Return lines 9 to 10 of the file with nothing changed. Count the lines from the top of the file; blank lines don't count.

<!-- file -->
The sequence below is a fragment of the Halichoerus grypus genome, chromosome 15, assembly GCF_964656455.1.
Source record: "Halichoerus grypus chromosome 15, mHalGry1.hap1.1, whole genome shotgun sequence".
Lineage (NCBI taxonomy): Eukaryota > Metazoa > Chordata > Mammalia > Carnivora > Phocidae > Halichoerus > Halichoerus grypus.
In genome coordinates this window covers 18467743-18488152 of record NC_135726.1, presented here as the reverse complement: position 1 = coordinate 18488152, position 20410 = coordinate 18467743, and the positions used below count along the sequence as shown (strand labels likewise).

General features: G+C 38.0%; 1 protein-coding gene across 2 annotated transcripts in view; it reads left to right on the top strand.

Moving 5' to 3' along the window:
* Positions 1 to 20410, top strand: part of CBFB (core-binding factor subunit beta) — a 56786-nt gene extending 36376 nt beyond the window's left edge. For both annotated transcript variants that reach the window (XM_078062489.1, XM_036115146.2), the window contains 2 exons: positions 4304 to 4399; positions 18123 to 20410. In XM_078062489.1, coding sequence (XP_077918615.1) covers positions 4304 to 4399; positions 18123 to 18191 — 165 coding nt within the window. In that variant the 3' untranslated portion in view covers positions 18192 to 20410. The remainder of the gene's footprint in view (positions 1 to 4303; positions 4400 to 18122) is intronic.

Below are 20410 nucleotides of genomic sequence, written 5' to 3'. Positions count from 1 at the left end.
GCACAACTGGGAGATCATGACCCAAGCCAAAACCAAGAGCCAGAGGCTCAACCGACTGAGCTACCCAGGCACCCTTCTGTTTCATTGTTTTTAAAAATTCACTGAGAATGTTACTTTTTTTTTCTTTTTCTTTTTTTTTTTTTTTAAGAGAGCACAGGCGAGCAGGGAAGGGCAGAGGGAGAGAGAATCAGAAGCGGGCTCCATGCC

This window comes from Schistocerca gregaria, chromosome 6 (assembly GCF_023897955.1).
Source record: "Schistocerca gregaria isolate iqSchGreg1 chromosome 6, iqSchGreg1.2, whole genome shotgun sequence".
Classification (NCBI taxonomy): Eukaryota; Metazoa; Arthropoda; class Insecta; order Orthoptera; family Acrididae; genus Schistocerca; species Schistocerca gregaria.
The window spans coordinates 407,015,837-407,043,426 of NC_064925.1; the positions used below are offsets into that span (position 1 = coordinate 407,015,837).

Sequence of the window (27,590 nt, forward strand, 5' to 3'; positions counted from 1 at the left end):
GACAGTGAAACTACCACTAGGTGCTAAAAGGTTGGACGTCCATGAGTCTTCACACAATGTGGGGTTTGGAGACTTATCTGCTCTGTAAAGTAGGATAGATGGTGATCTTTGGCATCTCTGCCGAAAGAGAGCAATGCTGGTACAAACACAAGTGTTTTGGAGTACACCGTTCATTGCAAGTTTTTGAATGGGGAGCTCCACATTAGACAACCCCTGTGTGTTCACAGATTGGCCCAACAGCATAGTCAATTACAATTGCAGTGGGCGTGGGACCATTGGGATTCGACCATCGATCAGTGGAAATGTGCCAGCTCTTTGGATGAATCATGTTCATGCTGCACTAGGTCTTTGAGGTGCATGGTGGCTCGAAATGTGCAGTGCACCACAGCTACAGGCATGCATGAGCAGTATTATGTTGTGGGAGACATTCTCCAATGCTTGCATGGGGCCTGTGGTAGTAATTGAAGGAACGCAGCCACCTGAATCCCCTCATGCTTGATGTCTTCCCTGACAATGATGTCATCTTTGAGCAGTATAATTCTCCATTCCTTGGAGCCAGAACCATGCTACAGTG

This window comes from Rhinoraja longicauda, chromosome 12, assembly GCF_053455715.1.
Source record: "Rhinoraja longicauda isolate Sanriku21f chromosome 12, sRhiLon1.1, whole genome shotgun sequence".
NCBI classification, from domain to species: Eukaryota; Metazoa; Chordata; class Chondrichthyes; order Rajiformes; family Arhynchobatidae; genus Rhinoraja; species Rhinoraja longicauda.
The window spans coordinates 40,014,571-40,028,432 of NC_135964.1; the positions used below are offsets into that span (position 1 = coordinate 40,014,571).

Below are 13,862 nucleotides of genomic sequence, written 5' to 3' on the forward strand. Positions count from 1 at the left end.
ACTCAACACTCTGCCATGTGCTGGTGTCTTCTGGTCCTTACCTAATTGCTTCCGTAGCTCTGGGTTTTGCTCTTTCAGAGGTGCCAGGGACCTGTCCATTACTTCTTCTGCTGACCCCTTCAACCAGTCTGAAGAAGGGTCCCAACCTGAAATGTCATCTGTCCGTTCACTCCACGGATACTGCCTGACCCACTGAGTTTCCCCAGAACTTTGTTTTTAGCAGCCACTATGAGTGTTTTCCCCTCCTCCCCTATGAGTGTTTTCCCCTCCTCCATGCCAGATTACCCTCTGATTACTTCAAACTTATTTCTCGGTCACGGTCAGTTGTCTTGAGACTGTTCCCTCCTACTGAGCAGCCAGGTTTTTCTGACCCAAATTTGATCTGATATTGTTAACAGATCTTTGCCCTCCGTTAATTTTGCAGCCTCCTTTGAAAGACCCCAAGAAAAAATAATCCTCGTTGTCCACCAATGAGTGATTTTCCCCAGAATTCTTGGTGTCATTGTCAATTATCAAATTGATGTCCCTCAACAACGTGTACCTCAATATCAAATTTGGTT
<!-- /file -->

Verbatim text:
GCACAACTGGGAGATCATGACCCAAGCCAAAACCAAGAGCCAGAGGCTCAACCGACTGAGCTACCCAGGCACCCTTCTGTTTCATTGTTTTTAAAAATTCACTGAGAATGTTACTTTTTTTTTCTTTTTCTTTTTTTTTTTTTTTAAGAGAGCACAGGCGAGCAGGGAAGGGCAGAGGGAGAGAGAATCAGAAGCGGGCTCCATGCC

This window comes from Schistocerca gregaria, chromosome 6 (assembly GCF_023897955.1).